CLEVELAND, OH - A new survey in this month's TIME explained that the new breed of teacher is non-existent to that of a 1950's educator. The ability to translate such languages as Ebonics, Jive, and Spanish (pending location) has been the main catalyst in this change.
In the past, typically teachers would only be required to understand one principal language: English. Now, professors are compelled to learn a supplementary language amid the above-mentioned; i.e., Portuguese.
That makes a total of two required languages and at least one territorial language needed for the educationalist to be qualified to educate. A written proficiency test has been implemented and is required by state to be undertaken should a post-graduate aspire entering into the educational field. This test comprises trivia pertaining to the multi-cultural languages as well as French Canadian history.
It has been said that the test though is racially un-bias towards the African-American community and protestors have been marching outside of the senate offices since yesterday's A.M. With the declining popularity of education, officials have been circling in debates to seek out logical ways to keep teachers' expectations to a minimum and the enrollment of students to teeming.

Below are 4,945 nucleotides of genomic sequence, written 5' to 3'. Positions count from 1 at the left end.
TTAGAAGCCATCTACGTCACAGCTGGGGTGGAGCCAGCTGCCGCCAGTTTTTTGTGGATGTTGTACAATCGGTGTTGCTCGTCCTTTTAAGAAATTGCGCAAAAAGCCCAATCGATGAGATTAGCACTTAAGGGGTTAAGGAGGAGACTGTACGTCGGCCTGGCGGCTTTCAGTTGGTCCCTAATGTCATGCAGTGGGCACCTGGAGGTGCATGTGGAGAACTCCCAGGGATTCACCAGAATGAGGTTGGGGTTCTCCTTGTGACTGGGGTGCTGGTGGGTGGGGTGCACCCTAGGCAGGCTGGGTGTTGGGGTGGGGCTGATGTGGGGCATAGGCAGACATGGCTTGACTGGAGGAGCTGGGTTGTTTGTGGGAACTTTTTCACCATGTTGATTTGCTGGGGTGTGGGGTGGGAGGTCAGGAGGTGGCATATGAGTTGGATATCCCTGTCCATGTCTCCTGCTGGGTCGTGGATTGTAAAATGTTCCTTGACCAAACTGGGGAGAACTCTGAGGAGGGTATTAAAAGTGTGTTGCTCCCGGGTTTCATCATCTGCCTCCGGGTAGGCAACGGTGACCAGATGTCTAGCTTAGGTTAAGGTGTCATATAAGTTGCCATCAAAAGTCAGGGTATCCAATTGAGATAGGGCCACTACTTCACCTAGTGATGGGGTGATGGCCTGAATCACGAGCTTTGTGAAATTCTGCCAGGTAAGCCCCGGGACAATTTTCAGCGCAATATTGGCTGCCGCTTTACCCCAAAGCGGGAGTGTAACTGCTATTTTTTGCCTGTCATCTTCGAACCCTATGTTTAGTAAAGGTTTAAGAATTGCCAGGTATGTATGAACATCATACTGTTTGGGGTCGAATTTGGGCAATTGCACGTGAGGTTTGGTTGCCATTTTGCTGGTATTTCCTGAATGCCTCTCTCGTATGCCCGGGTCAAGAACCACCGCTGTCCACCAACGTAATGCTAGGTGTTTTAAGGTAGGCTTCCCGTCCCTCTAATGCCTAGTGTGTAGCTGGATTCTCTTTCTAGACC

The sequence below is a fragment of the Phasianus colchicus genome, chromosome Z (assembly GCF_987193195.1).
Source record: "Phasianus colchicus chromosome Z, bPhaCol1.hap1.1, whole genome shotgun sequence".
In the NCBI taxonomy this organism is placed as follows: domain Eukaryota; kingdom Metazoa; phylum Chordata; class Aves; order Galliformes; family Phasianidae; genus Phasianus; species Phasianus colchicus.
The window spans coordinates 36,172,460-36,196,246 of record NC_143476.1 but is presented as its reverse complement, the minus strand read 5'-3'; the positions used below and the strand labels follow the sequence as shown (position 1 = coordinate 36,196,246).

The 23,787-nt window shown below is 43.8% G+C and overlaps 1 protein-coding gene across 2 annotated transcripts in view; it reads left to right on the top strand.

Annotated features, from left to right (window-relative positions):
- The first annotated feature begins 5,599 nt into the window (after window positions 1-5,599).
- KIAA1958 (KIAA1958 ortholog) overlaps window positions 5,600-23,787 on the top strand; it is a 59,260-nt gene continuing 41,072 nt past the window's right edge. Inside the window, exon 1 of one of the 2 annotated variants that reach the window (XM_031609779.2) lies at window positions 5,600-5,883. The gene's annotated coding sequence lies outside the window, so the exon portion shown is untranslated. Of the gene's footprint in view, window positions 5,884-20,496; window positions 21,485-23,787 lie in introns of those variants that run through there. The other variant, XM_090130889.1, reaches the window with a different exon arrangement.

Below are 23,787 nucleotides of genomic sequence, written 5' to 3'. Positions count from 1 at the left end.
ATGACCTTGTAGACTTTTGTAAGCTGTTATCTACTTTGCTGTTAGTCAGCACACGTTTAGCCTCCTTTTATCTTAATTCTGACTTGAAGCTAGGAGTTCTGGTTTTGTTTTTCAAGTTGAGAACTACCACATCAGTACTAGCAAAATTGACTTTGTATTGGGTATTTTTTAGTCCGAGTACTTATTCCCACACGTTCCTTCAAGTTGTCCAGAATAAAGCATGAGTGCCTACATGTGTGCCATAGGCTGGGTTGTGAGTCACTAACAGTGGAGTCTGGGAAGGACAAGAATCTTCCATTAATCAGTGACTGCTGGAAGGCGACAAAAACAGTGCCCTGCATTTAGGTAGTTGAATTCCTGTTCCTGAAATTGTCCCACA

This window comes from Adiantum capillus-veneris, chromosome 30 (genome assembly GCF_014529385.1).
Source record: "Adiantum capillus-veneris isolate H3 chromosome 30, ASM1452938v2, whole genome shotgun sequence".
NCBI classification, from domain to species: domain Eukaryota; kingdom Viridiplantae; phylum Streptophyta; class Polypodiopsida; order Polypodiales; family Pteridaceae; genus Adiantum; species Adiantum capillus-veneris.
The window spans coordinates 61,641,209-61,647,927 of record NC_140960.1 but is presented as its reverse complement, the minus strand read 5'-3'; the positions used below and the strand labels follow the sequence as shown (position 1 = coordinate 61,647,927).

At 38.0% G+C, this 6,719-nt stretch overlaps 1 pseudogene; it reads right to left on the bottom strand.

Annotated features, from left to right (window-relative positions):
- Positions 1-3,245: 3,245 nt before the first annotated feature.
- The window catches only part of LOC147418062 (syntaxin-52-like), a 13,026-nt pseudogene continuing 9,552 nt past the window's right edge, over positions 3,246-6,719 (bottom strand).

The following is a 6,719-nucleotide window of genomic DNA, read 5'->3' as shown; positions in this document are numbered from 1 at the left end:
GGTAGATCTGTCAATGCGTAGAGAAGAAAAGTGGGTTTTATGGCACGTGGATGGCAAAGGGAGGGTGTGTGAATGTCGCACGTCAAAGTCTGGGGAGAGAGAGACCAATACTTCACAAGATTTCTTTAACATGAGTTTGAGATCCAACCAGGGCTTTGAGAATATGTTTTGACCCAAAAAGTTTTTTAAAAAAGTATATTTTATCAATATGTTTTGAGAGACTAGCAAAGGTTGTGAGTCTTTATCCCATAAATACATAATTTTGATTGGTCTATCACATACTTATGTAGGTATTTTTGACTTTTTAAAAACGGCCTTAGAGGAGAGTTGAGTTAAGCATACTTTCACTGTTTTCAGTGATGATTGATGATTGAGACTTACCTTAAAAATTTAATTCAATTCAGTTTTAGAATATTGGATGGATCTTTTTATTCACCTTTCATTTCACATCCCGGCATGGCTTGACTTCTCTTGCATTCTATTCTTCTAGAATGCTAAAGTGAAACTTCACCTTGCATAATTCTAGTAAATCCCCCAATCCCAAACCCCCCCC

When asked about results, representative from the Board of Education Anita Hoare answered, "Nothing yet."
The increase in arrogant teachers is at an all-time peak and speculation is claiming it's due to the recent initiation of the bi-lingual demand.
"Most of the cool teachers really don't know other languages, and therefore we are left to choose a candidate that is smarter, but snootier," explains superintendent Rick Cuttingedge from the Cleveland district. "These teachers are also becoming court room reporters or entrepreneurs in the craft industry," harks Phillip Herbox, a social studies teacher at Harlem's prestigious Harlem High School. She continued with, "it's not fair to be able to have two jobs when the old teachers don't even have one. I think it's because of whitey."